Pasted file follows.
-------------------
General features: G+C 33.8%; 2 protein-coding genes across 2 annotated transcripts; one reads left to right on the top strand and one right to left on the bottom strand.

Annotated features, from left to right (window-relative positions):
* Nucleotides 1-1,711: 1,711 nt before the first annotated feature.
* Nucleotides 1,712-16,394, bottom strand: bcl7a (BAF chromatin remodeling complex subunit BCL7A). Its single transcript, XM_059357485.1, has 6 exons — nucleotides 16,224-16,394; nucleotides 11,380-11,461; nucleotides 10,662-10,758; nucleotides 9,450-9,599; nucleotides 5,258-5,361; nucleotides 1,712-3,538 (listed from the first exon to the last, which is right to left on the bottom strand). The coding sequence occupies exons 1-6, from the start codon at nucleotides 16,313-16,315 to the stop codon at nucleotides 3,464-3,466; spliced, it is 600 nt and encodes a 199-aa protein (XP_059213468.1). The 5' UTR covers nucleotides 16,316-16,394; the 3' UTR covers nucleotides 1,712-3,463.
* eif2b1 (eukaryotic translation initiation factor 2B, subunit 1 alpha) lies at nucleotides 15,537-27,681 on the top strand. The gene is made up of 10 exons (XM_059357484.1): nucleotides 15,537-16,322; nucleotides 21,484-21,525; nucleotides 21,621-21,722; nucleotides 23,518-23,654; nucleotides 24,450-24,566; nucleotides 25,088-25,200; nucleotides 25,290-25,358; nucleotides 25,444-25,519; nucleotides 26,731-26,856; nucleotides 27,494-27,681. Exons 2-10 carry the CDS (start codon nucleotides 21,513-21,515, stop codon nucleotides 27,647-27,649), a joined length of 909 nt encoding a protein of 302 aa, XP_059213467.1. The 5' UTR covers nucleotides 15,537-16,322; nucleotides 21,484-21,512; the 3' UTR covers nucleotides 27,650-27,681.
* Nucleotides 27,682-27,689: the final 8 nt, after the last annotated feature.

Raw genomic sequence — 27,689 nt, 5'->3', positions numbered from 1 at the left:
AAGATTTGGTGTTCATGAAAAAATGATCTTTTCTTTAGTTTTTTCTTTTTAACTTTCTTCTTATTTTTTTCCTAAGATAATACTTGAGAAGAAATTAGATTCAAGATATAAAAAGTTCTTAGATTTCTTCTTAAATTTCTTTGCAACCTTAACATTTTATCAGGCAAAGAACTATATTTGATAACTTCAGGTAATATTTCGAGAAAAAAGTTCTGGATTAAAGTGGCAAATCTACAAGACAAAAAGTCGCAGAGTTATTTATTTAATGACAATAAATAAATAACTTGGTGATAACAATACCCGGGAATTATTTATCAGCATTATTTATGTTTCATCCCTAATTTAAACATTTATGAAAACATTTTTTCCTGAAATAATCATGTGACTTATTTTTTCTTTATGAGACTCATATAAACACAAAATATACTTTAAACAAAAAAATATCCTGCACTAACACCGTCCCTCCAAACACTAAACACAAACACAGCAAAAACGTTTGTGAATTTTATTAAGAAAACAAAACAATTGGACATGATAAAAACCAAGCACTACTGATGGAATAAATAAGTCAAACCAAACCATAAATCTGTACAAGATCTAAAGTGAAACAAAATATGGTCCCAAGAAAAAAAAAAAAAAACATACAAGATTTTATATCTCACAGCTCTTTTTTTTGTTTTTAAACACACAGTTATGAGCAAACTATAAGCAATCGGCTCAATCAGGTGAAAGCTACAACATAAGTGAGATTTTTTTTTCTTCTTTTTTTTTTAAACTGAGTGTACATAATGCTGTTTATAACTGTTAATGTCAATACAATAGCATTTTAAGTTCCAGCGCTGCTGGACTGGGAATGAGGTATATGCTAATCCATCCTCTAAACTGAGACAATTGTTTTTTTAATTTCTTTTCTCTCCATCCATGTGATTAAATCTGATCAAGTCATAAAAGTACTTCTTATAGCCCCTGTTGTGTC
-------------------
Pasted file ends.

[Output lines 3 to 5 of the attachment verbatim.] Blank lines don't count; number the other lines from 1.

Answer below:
* Nucleotides 1-1,711: 1,711 nt before the first annotated feature.
* Nucleotides 1,712-16,394, bottom strand: bcl7a (BAF chromatin remodeling complex subunit BCL7A). Its single transcript, XM_059357485.1, has 6 exons — nucleotides 16,224-16,394; nucleotides 11,380-11,461; nucleotides 10,662-10,758; nucleotides 9,450-9,599; nucleotides 5,258-5,361; nucleotides 1,712-3,538 (listed from the first exon to the last, which is right to left on the bottom strand). The coding sequence occupies exons 1-6, from the start codon at nucleotides 16,313-16,315 to the stop codon at nucleotides 3,464-3,466; spliced, it is 600 nt and encodes a 199-aa protein (XP_059213468.1). The 5' UTR covers nucleotides 16,316-16,394; the 3' UTR covers nucleotides 1,712-3,463.
* eif2b1 (eukaryotic translation initiation factor 2B, subunit 1 alpha) lies at nucleotides 15,537-27,681 on the top strand. The gene is made up of 10 exons (XM_059357484.1): nucleotides 15,537-16,322; nucleotides 21,484-21,525; nucleotides 21,621-21,722; nucleotides 23,518-23,654; nucleotides 24,450-24,566; nucleotides 25,088-25,200; nucleotides 25,290-25,358; nucleotides 25,444-25,519; nucleotides 26,731-26,856; nucleotides 27,494-27,681. Exons 2-10 carry the CDS (start codon nucleotides 21,513-21,515, stop codon nucleotides 27,647-27,649), a joined length of 909 nt encoding a protein of 302 aa, XP_059213467.1. The 5' UTR covers nucleotides 15,537-16,322; nucleotides 21,484-21,512; the 3' UTR covers nucleotides 27,650-27,681.